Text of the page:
Slow Cooker Cannellini Bean Soup with Fresh Rosemary
This hearty Slow Cooker Cannellini Bean Soup with Fresh Rosemary is packed with flavor, healthy protein and fiber, and only contains a handful of ingredients!
Today’s recipe is in partnership with Bob’s Red Mill.
Almost three years ago, I was sitting in a beautiful cobblestone square in Naples, Italy eating one of the most comforting soups that I’d ever had.
It was a classic Italian cannellini bean soup. The soup itself was deceivingly simple, flavored with bits of crispy pancetta and a glug of spicy olive oil, and packed with creamy, tender cannellini beans.
It was one of those meals that you don’t forget quickly – the setting notwithstanding – but a wonderful reminder to keep things simple in the kitchen whenever possible. Great quality ingredients don’t need and shouldn’t be covered up with fancy garnishes or extraneous flavors.
Three years later, it was also the inspiration behind today’s slow cooker cannellini bean soup, which I’m very excited to share with you today.
The slow cooker cannellini bean soup only has a handful of ingredients – I love it!
While it would be delicious in vegetarian form, this soup does contain a bit of bacon (a slightly easier substitute to Italian pancetta, but feel free to use that too!) to give the soup a touch of smokiness. The fresh rosemary contributes a ton of flavor to this soup as well, so don’t be tempted to skip it.
Diced leek and celery are quickly sautéed in the rendered bacon fat (the bacon is going in there too – just two strips!) and combined with dried bay leaves, a hefty sprig of fresh rosemary, an entire pound of Bob’s Red Mill heritage cannellini beans, and chicken broth. Yes, that’s it!
I’ve been using Bob’s Red Mill products for years and years – and am so proud to be working with them this year on lots of fun, new recipes for you guys!
One of my kitchen goals this year is to cook with more dried beans and lentils. After all, 2016 is the year of legumes, right?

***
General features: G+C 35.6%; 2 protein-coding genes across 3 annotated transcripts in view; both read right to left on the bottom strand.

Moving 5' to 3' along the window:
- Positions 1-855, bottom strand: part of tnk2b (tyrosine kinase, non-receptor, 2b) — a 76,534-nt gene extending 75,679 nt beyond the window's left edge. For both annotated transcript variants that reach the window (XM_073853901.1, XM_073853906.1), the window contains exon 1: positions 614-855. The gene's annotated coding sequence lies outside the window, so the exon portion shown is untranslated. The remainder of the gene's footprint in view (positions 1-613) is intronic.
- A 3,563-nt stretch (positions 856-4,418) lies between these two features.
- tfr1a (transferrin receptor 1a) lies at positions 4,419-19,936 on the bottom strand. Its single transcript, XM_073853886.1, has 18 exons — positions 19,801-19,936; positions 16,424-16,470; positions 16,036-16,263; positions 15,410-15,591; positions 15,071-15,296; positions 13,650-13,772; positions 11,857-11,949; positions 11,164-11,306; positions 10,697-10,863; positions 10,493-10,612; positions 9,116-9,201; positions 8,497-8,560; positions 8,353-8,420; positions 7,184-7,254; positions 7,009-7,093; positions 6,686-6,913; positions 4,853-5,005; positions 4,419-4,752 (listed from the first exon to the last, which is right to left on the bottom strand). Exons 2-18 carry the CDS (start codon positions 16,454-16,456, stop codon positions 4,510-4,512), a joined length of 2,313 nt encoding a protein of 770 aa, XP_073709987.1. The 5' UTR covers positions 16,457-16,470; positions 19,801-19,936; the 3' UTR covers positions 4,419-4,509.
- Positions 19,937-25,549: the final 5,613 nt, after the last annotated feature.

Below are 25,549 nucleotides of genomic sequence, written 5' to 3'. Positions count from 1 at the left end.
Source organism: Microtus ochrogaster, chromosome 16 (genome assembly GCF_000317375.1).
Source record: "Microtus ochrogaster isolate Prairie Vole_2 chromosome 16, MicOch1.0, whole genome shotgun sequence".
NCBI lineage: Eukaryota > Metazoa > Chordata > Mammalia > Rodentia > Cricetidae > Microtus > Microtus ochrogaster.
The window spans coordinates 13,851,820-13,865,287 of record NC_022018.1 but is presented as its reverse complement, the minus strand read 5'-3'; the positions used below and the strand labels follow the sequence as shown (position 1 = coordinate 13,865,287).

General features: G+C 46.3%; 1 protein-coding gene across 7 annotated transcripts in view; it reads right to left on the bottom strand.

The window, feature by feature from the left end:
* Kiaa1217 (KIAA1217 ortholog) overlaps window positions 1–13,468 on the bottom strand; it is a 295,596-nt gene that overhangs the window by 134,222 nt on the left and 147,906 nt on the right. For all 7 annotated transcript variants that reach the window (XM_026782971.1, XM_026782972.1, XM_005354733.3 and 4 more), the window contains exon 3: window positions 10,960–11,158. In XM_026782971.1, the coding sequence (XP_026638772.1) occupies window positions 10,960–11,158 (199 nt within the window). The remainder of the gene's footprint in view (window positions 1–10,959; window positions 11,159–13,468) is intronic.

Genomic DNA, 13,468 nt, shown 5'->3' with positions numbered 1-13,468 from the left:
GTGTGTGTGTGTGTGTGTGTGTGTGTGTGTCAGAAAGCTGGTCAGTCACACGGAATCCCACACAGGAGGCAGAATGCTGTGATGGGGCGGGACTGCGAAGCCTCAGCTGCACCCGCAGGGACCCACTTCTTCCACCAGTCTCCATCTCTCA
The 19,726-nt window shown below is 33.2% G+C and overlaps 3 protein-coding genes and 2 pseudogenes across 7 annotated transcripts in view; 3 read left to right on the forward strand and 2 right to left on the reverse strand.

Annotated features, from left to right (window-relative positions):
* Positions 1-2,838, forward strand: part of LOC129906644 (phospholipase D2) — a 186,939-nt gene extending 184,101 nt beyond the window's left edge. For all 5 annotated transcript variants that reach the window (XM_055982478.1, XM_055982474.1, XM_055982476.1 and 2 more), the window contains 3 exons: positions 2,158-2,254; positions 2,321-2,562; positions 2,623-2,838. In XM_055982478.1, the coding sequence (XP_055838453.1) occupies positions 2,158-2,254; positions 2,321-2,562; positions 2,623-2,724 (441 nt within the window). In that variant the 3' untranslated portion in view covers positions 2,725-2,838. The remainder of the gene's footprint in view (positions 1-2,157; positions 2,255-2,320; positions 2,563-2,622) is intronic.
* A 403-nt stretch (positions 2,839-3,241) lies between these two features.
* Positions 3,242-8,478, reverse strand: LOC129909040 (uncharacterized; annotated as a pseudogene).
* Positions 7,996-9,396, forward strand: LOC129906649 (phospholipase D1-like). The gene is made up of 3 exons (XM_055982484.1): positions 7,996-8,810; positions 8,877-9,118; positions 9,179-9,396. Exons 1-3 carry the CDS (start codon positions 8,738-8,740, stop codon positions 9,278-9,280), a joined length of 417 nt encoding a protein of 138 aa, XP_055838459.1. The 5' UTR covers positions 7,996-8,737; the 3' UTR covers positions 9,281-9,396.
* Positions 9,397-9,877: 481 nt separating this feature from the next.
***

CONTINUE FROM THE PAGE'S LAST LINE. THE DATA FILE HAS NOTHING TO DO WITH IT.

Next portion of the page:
Dried beans take a bit more time and preparation, but are one of the most affordable, flavorful, and delicious sources of protein, fiber, and nutrients that you can get your hands on!
It is my opinion that they don’t get the credit and love that they deserve in the kitchen – and I’m hoping that I can showcase them in more recipes this year.
One of the most nutritious parts of dried beans is the liquid that they cook in (avoid throwing it out whenever possible!). Most of the nutrients from dried beans are transferred to the cooking liquid itself – and in this soup you get it all!
This means that you can do the prep for this recipe (just 20-25 minutes worth!) in the morning, throw everything in the slow cooker, and come home from work with dinner waiting for you on your kitchen countertop.
Once the soup is ready, I like to puree a large ladleful of it in a food processor and then add this back into the rest of the soup soup. It adds a bit of creaminess to the broth – but you keep all the lovely texture of the cooked cannellini beans!
Now, that’s something to celebrate!
Slow Cooker Cannellini Bean Soup with Fresh Rosemary
- 1 lb (16 oz) Bob’s Red Mill Heritage Cannellini Beans rinsed and picked over
- 2 ounces (about 2 strips) bacon finely diced
- 2 large leeks, white and light green parts only sliced lengthwise and thinly sliced crosswise
- 2 large celery stalks diced (roughly 1 cup)
- 2 dried bay leaves
- 1 large hefty sprig of fresh rosemary plus more for garnishing
- 1½ quarts (48 oz; 6 cups) low-sodium chicken broth
- kosher salt
- freshly ground black pepper